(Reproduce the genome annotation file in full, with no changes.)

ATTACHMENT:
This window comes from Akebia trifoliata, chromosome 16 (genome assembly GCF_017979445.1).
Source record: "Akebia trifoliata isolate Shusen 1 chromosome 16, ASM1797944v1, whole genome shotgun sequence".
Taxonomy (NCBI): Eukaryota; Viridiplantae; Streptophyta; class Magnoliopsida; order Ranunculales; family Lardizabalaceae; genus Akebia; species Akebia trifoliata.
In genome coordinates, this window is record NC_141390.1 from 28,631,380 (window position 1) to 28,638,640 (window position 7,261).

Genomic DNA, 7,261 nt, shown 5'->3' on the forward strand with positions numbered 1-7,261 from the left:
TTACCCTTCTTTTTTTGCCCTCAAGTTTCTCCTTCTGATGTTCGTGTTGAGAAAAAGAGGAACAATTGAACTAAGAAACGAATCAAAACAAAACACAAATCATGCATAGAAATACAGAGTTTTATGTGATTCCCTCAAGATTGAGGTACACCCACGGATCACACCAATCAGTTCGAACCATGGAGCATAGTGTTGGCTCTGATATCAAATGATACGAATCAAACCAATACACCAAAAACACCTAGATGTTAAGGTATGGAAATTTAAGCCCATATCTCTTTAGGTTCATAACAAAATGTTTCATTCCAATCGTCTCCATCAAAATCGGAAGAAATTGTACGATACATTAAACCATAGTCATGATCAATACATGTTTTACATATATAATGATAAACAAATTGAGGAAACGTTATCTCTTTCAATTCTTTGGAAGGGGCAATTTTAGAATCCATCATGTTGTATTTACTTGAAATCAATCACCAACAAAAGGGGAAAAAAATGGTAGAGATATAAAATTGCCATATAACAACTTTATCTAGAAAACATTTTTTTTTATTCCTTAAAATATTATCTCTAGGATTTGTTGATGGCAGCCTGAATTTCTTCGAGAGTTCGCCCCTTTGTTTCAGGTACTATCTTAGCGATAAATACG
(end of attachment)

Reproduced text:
This window comes from Akebia trifoliata, chromosome 16 (genome assembly GCF_017979445.1).
Source record: "Akebia trifoliata isolate Shusen 1 chromosome 16, ASM1797944v1, whole genome shotgun sequence".
Taxonomy (NCBI): Eukaryota; Viridiplantae; Streptophyta; class Magnoliopsida; order Ranunculales; family Lardizabalaceae; genus Akebia; species Akebia trifoliata.
In genome coordinates, this window is record NC_141390.1 from 28,631,380 (window position 1) to 28,638,640 (window position 7,261).

Genomic DNA, 7,261 nt, shown 5'->3' on the forward strand with positions numbered 1-7,261 from the left:
TTACCCTTCTTTTTTTGCCCTCAAGTTTCTCCTTCTGATGTTCGTGTTGAGAAAAAGAGGAACAATTGAACTAAGAAACGAATCAAAACAAAACACAAATCATGCATAGAAATACAGAGTTTTATGTGATTCCCTCAAGATTGAGGTACACCCACGGATCACACCAATCAGTTCGAACCATGGAGCATAGTGTTGGCTCTGATATCAAATGATACGAATCAAACCAATACACCAAAAACACCTAGATGTTAAGGTATGGAAATTTAAGCCCATATCTCTTTAGGTTCATAACAAAATGTTTCATTCCAATCGTCTCCATCAAAATCGGAAGAAATTGTACGATACATTAAACCATAGTCATGATCAATACATGTTTTACATATATAATGATAAACAAATTGAGGAAACGTTATCTCTTTCAATTCTTTGGAAGGGGCAATTTTAGAATCCATCATGTTGTATTTACTTGAAATCAATCACCAACAAAAGGGGAAAAAAATGGTAGAGATATAAAATTGCCATATAACAACTTTATCTAGAAAACATTTTTTTTTATTCCTTAAAATATTATCTCTAGGATTTGTTGATGGCAGCCTGAATTTCTTCGAGAGTTCGCCCCTTTGTTTCAGGTACTATCTTAGCGATAAATACG